GOVERNMENT

GOVT-496
Selected Topics: Non-recurring (1-6)

Course Level: Undergraduate

Topics vary by section, may be repeated for credit with different topic. Prerequisite: minimum 2.5 GPA.

GOVT-496
002
GOVERNMENT
FALL 2014

Course Level: Undergraduate

Selected Topics: Non-recurring (1-6)

Campaign Finance

Money in politics is one of the most consistently controversial and compelling topics in American elections. Fundamental issues of free speech, government regulation and public participation in the democratic process are all central to campaign finance policy and law. This rigorous course explores campaign finance in federal elections and public policy. This course examines how American campaign finance policy has evolved, the intersection of policy and law, and considers how money and politics are important in campaigns and governing. Few other areas of American politics and law have evolved as substantially as campaign finance in recent years. This course provides a unique opportunity to learn about an area that is politically, practically, and academically essential to the democratic process. Meets with GOVT-696 002.

GOVT-496
001
GOVERNMENT
SPRING 2015

Course Level: Undergraduate

Selected Topics: Non-recurring (1-6)

Tocqueville's America and the Meaning of Modernity

This course analyzes the nature of American democracy, the meaning of modernity, and the interplay between the United States and the shaping of the modern world. It consists of systematic reading of Tocqueville's Democracy in America and later writings, writings by other astute observers of America and the modern condition, deep reflection of what exactly modernity is, and analysis of ways to promote democracy's and modernity's good aspects and check their bad ones. Themes include the nature of democracy, progress, and modernity; materialism v. spiritualism; and the idea of American exceptionalism. Meets with GOVT-696 001.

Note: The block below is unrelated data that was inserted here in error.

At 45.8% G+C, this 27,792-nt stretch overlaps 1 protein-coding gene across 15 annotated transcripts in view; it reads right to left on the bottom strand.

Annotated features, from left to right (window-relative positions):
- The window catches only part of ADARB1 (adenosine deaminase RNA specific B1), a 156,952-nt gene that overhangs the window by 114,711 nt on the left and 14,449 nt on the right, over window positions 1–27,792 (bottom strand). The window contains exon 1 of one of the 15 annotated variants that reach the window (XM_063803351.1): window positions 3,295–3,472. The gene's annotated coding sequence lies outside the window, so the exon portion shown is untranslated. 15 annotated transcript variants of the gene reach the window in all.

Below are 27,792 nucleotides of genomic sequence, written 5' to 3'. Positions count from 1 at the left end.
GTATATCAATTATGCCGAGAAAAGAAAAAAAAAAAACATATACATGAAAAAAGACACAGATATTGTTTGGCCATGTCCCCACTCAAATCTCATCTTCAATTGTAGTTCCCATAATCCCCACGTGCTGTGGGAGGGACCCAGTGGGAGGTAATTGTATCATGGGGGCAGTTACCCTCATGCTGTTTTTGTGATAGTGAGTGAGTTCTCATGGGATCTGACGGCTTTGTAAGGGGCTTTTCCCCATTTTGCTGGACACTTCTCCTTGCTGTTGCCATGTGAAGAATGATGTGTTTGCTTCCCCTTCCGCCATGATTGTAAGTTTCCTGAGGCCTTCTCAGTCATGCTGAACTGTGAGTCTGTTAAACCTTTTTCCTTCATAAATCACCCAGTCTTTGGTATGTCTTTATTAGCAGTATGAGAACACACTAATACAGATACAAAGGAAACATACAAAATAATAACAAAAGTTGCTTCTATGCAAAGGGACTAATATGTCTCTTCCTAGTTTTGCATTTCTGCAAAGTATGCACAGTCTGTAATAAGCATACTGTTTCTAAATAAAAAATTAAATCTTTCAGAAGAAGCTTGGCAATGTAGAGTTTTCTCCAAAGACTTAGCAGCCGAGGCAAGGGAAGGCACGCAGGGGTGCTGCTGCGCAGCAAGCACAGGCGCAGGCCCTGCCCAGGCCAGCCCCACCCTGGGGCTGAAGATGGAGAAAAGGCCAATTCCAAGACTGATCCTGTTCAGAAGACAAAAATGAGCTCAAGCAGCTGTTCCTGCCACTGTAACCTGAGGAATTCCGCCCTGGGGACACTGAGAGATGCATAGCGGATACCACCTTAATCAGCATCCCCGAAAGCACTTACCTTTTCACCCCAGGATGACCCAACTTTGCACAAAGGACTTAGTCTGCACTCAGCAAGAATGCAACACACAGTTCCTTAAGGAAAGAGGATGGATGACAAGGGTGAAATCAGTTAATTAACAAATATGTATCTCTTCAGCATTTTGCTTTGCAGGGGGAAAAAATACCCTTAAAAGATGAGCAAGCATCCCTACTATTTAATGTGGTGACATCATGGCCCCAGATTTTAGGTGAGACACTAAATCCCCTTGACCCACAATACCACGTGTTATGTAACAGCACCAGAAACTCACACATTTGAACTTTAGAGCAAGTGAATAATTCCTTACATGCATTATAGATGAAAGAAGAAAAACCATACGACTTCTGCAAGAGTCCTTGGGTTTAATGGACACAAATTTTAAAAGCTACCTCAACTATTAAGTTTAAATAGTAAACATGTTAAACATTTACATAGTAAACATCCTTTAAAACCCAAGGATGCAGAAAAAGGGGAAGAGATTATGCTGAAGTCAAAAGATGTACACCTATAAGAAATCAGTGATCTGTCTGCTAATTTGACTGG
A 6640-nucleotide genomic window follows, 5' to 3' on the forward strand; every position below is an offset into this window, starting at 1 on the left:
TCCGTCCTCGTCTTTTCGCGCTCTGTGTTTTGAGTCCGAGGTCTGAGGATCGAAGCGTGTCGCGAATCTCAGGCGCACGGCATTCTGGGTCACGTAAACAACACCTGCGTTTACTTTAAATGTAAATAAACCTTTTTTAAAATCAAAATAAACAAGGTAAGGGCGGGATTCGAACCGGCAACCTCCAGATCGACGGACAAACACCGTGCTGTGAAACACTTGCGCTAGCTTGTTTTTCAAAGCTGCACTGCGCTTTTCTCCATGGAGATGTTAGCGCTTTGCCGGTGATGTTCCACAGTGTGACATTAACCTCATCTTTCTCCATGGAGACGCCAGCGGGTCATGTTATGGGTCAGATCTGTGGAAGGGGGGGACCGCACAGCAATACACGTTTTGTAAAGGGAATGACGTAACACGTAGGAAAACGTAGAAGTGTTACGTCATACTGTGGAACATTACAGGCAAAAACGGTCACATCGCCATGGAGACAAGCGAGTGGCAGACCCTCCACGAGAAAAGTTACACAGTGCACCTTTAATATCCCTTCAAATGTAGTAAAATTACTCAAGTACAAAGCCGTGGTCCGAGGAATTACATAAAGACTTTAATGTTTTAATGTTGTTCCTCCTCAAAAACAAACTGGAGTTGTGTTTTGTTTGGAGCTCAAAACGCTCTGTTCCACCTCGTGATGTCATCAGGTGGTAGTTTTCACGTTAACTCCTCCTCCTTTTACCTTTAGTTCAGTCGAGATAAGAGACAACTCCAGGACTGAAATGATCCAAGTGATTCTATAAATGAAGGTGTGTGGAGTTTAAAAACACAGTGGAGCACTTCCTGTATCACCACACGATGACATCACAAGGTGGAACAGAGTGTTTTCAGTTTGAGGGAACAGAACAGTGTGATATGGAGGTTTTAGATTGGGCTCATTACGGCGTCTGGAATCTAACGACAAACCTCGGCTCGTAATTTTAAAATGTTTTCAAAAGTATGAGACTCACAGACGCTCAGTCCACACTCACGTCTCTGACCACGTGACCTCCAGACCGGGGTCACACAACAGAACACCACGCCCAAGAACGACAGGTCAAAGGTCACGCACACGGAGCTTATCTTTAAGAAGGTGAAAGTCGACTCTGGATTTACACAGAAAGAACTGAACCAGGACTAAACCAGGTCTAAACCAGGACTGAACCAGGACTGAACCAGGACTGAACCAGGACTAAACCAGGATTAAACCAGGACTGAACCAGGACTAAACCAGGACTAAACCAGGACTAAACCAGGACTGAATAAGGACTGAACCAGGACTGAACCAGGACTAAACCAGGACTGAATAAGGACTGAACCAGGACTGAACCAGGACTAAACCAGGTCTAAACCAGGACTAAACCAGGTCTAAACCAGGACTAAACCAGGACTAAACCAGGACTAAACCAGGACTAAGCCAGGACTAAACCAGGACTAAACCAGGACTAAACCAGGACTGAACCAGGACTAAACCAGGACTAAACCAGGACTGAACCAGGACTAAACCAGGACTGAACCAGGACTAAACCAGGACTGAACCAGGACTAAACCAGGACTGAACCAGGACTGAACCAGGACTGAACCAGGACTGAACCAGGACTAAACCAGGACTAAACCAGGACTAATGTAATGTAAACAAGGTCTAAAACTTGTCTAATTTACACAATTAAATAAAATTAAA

GOVT-496
002
GOVERNMENT
SPRING 2015

Course Level: Undergraduate

Selected Topics: Non-recurring (1-6)

Political Opinion in the United States

This course examines Americans' political beliefs and attitudes as well as the reasons why they hold the views they do. Topics include party identification and ideology; political knowledge and rationality; historical trends; and social and media influences on opinion. Students also design, implement, and analyze an opinion survey. Meets with GOVT-696 002.

GOVT-496
003
GOVERNMENT
SPRING 2015

Course Level: Undergraduate

Selected Topics: Non-recurring (1-6)

Political Economy of Globalization and Inequality

This seminar reviews literature devoted to explaining the unequal distribution of resources and power in developing world cases, with particular attention given to structural features of the region's economies, the configuration of social and political interests and the distributive impact of different combinations of public policies. Perspectives from political economy and political sociology are deployed in an effort to understand and explain changes in income and resource distribution. Although Latin America provides the geographic focus of the course, the class engages broader currents of thinking about how inequalities arise and persist over time, both in that region and elsewhere, in the context of increasingly integrated economic systems characteristic of the era of globalization. Meets with GOVT-696 003.

GOVT-496
004
GOVERNMENT
SPRING 2015

Course Level: Undergraduate

Selected Topics: Non-recurring (1-6)

Inequality and Democracy

Does economic inequality threaten the institutions of representative democracy, and if so, how is the threat best understood? Students explore the moral assumptions underlying these urgent questions by interpreting and evaluating texts by political philosophers including Aristotle, Rousseau, Locke, Tocqueville, and Marx, as well as contemporary authors including John Rawls, Robert Nozick, Charles Murray, and Thomas Piketty. Meets with GOVT-696 004.